According to Jones Lang LaSalle Hotels, a room in one of London`s hotels is more than twice as expensive as a room in Sydney, Toronto, or San Francisco for local residents. These are the findings of the firm`s inaugural Hotel Affordability Index, which reveals that the location of the most expensive hotel rooms across the globe reads like the itinerary of David Beckham`s latest European shopping trip - London, Paris and Milan.
Jones Lang LaSalle Hotels` Hotel Affordability Index compares the average daily rate (ADR) of a city`s hotel market with the cost of a Big Mac in that city in local currency, as published by The Economist magazine. For example, using The Economist`s Big Mac index as the pricing measure, in London a good nights sleep will cost a traveller 110 times more than the cost of a hamburger, with all the trimmings, from the local MacDonald`s. At the other end of the scale, people from Atlanta and Dallas can stay at a hotel for only 29 times the cost of their hamburgers.
“In light of the outbreak of SARS, war in Iraq and the ongoing threat of terrorism, it is likely hotels will be increasingly reliant on domestic demand. The global Hotel Affordability Index provides a key measure as to the affordability of accommodation for local guests in the cities covered. A high ranking highlights the city as an investment hotspot, while also indicating a greater likelihood of achieving a high selling price”, said Nick Marsh, CEO Europe, Jones Lang LaSalle Hotels.
Europe in particular has enjoyed growth in the number of domestic visitors who have opted out of the long-haul option, choosing instead to holiday in their own back yard, fuelled by the cheaper cost of travel provided by the budget airlines. This poses the interesting question as to whether European hamburger joints will consider increasing the cost of their Big Mac`s, to bring them more in line with the cost of a hotel room in the city.
In general, it is the more international cities that achieve the highest room rates. For instance, international bed-nights constitute over 65% of total demand in London, Paris, Prague and Amsterdam, compared to 57% in Sydney according to Jones Lang LaSalle Hotels. International cities benefit from high corporate and leisure hotel demand due to their status as centres of economic and cultural activity, as well as being international transport hubs, and the home of a McDonald`s on every corner! Hong Kong and New York, the top two non-European cities to do most damage to your wallet, do however manage to buck this trend with international tourists accounting for a mere 16% and 16.6% respectively of total bed nights in 2002.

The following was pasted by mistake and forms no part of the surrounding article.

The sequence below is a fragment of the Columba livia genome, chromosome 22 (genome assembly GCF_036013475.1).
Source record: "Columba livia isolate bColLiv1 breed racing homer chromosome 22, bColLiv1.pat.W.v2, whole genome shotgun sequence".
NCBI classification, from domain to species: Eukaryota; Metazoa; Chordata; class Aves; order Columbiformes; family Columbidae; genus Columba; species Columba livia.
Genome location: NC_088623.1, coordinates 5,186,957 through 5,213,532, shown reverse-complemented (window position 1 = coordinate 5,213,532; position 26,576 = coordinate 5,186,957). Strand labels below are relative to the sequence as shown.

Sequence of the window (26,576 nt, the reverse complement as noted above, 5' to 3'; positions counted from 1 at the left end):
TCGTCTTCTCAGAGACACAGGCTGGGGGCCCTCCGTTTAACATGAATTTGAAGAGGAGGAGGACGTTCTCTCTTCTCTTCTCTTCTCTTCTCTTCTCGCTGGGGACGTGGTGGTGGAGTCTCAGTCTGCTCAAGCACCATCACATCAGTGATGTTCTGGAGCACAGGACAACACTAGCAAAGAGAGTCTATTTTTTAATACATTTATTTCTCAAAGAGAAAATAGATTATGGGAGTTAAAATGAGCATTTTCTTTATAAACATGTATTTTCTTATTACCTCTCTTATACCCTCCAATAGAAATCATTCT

In contrast, hotels in the Asia Pacific region and the United States provide good value, costing in most instances between 30 and 40 times the cost of a Big Mac, resulting in some real bargains for domestic travellers.
Jones Lang LaSalle Hotels is the world`s leading hotel investment services group. Through its 18 dedicated offices and the Jones Lang LaSalle network of over 7,000 professionals in more than 100 key markets, Jones Lang LaSalle Hotels is able to provide clients with value added investment opportunities and advice.
Jones Lang LaSalle Hotels recent track record for the last two years included the sale of 13,994 hotel rooms to the value of US$1.4 billion in 48 cities and advisory expertise for 173,021 rooms valued at US$32.6 billion
across 343 cities.
Jones Lang LaSalle Hotels` services include transactions, mergers and acquisitions, financial advice and capital raising, valuation and appraisal, asset management, strategic planning, operator assessment and selection and industry research.